CIL & Finance
The information centre for Community Infrastructure Levy, planning obligations and finance information. Find the latest details of councils' levy plans in our live table, and read the latest updates and news analysis from around the country.
Sign up for our new CIL Watch email bulletin.Page Title RSS feed
The number of authorities in England and Wales to have adopted Community Infrastructure Levy (CIL) charging schedules increased by more than 30 in the first half of 2015, according to an analysis of data compiled for Planning's CIL Watch tracker bulletin.
- Senior Development Control Officer Oyster Partnership West Midlands Region
- Planning Officer Oyster Partnership Hertfordshire
- Principal Planner/ Associate Director Thatcher Associates Swindon, Wiltshire
- Senior Planner Thatcher Associates Derby, Derbyshire
- Housing Policy Planner Macdonald & Co London (Central), London (Greater)
More than 180 local authorities in England and Wales have published Community Infrastructure Levy (CIL) plans for consultation. Use the interactive maps below to view councils' progress in implementing CIL and the rates they are proposing to charge.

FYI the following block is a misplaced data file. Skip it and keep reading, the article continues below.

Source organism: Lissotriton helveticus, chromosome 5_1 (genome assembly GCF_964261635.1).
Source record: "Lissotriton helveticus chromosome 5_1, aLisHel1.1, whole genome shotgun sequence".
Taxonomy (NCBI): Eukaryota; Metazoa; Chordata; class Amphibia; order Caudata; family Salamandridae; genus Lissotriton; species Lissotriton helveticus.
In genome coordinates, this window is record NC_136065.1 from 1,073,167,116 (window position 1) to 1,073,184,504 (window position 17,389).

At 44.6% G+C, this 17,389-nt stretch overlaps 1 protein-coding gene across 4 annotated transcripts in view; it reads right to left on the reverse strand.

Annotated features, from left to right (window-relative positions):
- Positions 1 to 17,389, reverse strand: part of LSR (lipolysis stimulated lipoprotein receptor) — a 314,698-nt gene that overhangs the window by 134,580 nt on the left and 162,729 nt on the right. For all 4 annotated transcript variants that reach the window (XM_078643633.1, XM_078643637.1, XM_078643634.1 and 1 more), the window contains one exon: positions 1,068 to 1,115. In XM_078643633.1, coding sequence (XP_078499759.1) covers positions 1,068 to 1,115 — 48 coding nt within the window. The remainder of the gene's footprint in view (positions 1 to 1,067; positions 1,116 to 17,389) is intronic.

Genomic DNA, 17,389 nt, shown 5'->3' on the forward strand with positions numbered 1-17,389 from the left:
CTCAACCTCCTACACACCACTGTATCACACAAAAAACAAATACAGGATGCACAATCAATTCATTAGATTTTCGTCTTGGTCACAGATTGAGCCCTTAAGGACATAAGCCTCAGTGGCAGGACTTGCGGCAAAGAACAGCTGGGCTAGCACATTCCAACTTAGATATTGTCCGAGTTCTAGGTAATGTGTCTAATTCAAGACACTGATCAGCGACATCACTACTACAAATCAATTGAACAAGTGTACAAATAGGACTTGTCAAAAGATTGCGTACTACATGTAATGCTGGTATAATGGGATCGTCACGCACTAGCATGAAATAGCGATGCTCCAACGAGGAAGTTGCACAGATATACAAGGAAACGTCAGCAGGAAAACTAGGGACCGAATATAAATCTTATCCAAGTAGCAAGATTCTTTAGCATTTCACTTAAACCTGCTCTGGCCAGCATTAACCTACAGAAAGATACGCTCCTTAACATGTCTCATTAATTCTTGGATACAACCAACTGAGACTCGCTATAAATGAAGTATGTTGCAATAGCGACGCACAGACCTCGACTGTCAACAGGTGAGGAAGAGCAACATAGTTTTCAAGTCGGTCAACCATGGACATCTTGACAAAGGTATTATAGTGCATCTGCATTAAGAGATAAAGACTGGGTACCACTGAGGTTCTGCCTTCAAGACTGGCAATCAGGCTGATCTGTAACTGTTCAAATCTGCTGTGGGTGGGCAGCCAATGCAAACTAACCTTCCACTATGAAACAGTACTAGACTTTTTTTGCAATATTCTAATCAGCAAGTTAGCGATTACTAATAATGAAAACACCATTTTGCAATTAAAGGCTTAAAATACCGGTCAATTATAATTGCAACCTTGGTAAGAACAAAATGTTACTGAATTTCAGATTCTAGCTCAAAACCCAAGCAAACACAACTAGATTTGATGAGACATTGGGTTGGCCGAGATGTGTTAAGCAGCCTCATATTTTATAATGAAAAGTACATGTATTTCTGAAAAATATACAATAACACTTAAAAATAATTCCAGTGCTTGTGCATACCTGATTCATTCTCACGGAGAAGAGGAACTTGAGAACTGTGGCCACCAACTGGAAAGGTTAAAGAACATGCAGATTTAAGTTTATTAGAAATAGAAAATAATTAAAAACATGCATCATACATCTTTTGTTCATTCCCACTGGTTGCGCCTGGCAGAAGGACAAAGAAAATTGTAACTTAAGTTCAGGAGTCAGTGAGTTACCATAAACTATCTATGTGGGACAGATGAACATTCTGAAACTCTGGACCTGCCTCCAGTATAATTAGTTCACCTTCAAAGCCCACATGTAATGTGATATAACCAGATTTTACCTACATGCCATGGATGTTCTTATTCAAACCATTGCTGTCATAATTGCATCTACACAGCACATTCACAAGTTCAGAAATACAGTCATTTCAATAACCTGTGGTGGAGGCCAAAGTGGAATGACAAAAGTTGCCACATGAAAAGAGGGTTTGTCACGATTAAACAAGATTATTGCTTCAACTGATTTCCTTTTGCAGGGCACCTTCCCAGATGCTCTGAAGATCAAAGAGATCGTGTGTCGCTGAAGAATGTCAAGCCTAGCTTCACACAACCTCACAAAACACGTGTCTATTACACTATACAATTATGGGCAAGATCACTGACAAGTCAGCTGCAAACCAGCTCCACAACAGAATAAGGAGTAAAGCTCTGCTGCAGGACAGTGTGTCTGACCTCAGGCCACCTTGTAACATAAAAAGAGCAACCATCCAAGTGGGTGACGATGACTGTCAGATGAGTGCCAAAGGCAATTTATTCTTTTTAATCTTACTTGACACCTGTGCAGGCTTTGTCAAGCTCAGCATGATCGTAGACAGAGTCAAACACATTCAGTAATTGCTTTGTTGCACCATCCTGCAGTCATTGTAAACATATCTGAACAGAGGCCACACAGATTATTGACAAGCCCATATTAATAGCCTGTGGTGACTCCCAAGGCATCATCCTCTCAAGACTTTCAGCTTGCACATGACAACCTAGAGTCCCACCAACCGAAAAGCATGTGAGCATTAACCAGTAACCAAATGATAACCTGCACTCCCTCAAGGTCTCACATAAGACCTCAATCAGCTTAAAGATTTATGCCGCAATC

Guidance on the Community Infrastructure Levy was added to the planning practice guidance web-based resource on 12 June 2014. This replaced the stand-alone guidance that was published in PDF format when amendments to the Community Infrastructure Levy Regulations came into effect in February 2014.
Only a quarter of councils are likely to have a Community Infrastructure Levy in place next month when new rules restricting use of section 106 contributions come into force, sparking concerns that development could stall.
A recent High Court judgement provided a clarification on the definition of 'lawful use' in Community Infrastructure Levy (CIL) regulations, but developers might be disappointed at the rigid line taken.
A Devon council's Community Infrastructure Levy proposals make specific reference to retaining section 106 contributions alongside those from the levy.
Nearly 300 affordable homes have been lost from section 106 deals under an appeal mechanism introduced two years ago, but take-up is much lower than the government expected.